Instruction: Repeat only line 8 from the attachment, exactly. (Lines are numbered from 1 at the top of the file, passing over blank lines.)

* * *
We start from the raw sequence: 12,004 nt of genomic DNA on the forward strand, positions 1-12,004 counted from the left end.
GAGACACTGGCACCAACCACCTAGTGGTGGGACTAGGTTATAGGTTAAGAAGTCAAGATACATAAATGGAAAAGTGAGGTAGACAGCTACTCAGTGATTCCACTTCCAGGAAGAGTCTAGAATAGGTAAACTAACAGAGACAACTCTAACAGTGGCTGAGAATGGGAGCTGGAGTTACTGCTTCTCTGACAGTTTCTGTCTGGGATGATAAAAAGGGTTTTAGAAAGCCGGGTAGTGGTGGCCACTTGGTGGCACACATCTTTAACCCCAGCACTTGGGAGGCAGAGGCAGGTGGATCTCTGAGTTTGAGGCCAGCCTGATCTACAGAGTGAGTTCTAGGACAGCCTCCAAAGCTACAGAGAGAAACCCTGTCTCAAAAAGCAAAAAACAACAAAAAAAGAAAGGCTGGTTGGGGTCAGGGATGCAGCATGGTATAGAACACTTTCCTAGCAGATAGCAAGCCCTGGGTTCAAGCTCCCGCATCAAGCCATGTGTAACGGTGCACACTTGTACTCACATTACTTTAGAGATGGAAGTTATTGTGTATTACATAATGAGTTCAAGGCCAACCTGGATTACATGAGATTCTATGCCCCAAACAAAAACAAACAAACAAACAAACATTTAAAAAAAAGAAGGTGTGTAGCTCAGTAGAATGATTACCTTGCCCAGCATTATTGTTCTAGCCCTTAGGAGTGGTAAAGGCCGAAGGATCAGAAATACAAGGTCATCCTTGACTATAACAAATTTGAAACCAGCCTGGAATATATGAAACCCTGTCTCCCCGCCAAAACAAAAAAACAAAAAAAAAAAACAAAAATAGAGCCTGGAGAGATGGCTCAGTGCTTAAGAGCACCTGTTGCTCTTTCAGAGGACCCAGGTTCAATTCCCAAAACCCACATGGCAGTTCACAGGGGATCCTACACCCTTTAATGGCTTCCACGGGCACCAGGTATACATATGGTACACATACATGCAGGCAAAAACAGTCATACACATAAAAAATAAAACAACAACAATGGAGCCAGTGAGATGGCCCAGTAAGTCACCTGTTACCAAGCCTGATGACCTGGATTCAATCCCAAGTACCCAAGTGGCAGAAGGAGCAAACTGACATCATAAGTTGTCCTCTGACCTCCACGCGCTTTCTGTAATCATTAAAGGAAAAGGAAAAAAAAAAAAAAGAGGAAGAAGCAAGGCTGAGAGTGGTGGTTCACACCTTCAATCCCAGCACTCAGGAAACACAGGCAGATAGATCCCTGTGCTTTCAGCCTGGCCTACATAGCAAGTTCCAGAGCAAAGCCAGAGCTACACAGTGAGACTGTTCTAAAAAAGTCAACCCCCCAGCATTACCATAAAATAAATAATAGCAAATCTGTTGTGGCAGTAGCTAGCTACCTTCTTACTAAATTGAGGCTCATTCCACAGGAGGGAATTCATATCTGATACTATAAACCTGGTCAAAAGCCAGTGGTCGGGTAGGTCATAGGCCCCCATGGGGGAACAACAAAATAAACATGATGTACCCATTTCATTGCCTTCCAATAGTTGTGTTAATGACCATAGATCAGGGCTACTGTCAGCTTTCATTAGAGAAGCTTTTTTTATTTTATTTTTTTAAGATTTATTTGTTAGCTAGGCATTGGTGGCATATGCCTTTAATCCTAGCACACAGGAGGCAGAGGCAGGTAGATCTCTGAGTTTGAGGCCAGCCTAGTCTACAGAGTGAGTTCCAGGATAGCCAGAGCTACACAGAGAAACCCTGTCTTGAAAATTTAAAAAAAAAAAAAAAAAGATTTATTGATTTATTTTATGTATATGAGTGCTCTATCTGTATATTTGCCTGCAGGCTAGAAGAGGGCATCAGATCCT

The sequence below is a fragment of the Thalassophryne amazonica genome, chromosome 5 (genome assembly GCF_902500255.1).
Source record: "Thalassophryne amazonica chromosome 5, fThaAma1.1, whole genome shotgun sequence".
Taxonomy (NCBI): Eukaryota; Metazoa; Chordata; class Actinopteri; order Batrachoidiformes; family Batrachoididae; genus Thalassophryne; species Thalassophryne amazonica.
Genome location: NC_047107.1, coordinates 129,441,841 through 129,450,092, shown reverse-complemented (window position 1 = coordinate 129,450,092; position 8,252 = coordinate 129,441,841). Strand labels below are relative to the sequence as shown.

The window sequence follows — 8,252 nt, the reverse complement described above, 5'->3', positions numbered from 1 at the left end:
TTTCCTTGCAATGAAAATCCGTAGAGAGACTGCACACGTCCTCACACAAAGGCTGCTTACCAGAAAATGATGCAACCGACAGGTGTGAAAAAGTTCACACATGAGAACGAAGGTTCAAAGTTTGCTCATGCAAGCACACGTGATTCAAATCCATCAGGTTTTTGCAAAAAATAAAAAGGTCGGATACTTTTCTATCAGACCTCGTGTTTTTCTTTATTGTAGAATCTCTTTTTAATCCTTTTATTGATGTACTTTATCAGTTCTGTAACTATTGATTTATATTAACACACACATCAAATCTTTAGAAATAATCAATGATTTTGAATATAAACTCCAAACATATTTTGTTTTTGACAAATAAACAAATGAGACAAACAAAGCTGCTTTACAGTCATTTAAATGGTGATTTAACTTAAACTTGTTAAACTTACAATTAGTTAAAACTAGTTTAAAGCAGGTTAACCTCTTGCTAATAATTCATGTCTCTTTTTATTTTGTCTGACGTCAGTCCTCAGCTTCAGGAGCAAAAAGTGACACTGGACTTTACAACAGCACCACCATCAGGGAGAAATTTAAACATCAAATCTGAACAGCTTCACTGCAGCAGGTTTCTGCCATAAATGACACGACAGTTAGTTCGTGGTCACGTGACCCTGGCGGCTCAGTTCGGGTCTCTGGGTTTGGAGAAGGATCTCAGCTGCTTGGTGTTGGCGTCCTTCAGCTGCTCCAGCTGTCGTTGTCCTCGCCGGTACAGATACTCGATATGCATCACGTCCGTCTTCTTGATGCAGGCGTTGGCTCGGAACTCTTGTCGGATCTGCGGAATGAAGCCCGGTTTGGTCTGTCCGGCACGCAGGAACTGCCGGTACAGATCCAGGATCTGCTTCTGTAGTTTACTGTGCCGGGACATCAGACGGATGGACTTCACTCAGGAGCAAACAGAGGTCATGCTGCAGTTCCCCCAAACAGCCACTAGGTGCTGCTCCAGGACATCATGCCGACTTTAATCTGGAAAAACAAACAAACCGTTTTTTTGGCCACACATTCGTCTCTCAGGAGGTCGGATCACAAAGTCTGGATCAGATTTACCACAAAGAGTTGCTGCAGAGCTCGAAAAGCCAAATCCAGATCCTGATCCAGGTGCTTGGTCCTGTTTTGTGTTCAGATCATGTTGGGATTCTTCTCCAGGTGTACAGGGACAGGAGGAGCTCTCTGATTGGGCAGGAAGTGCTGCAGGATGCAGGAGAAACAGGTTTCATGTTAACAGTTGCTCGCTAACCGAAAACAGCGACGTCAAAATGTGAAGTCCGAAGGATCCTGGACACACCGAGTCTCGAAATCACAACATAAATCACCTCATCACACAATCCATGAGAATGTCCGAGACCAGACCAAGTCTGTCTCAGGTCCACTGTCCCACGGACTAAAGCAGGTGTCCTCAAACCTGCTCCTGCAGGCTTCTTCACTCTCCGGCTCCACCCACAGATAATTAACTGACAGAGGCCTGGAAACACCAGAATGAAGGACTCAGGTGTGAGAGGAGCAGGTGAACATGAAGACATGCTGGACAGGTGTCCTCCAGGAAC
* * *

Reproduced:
TTTCCTTGCAATGAAAATCCGTAGAGAGACTGCACACGTCCTCACACAAAGGCTGCTTACCAGAAAATGATGCAACCGACAGGTGTGAAAAAGTTCACACATGAGAACGAAGGTTCAAAGTTTGCTCATGCAAGCACACGTGATTCAAATCCATCAGGTTTTTGCAAAAAATAAAAAGGTCGGATACTTTTCTATCAGACCTCGTGTTTTTCTTTATTGTAGAATCTCTTTTTAATCCTTTTATTGATGTACTTTATCAGTTCTGTAACTATTGATTTATATTAACACACACATCAAATCTTTAGAAATAATCAATGATTTTGAATATAAACTCCAAACATATTTTGTTTTTGACAAATAAACAAATGAGACAAACAAAGCTGCTTTACAGTCATTTAAATGGTGATTTAACTTAAACTTGTTAAACTTACAATTAGTTAAAACTAGTTTAAAGCAGGTTAACCTCTTGCTAATAATTCATGTCTCTTTTTATTTTGTCTGACGTCAGTCCTCAGCTTCAGGAGCAAAAAGTGACACTGGACTTTACAACAGCACCACCATCAGGGAGAAATTTAAACATCAAATCTGAACAGCTTCACTGCAGCAGGTTTCTGCCATAAATGACACGACAGTTAGTTCGTGGTCACGTGACCCTGGCGGCTCAGTTCGGGTCTCTGGGTTTGGAGAAGGATCTCAGCTGCTTGGTGTTGGCGTCCTTCAGCTGCTCCAGCTGTCGTTGTCCTCGCCGGTACAGATACTCGATATGCATCACGTCCGTCTTCTTGATGCAGGCGTTGGCTCGGAACTCTTGTCGGATCTGCGGAATGAAGCCCGGTTTGGTCTGTCCGGCACGCAGGAACTGCCGGTACAGATCCAGGATCTGCTTCTGTAGTTTACTGTGCCGGGACATCAGACGGATGGACTTCACTCAGGAGCAAACAGAGGTCATGCTGCAGTTCCCCCAAACAGCCACTAGGTGCTGCTCCAGGACATCATGCCGACTTTAATCTGGAAAAACAAACAAACCGTTTTTTTGGCCACACATTCGTCTCTCAGGAGGTCGGATCACAAAGTCTGGATCAGATTTACCACAAAGAGTTGCTGCAGAGCTCGAAAAGCCAAATCCAGATCCTGATCCAGGTGCTTGGTCCTGTTTTGTGTTCAGATCATGTTGGGATTCTTCTCCAGGTGTACAGGGACAGGAGGAGCTCTCTGATTGGGCAGGAAGTGCTGCAGGATGCAGGAGAAACAGGTTTCATGTTAACAGTTGCTCGCTAACCGAAAACAGCGACGTCAAAATGTGAAGTCCGAAGGATCCTGGACACACCGAGTCTCGAAATCACAACATAAATCACCTCATCACACAATCCATGAGAATGTCCGAGACCAGACCAAGTCTGTCTCAGGTCCACTGTCCCACGGACTAAAGCAGGTGTCCTCAAACCTGCTCCTGCAGGCTTCTTCACTCTCCGGCTCCACCCACAGATAATTAACTGACAGAGGCCTGGAAACACCAGAATGAAGGACTCAGGTGTGAGAGGAGCAGGTGAACATGAAGACATGCTGGACAGGTGTCCTCCAGGAAC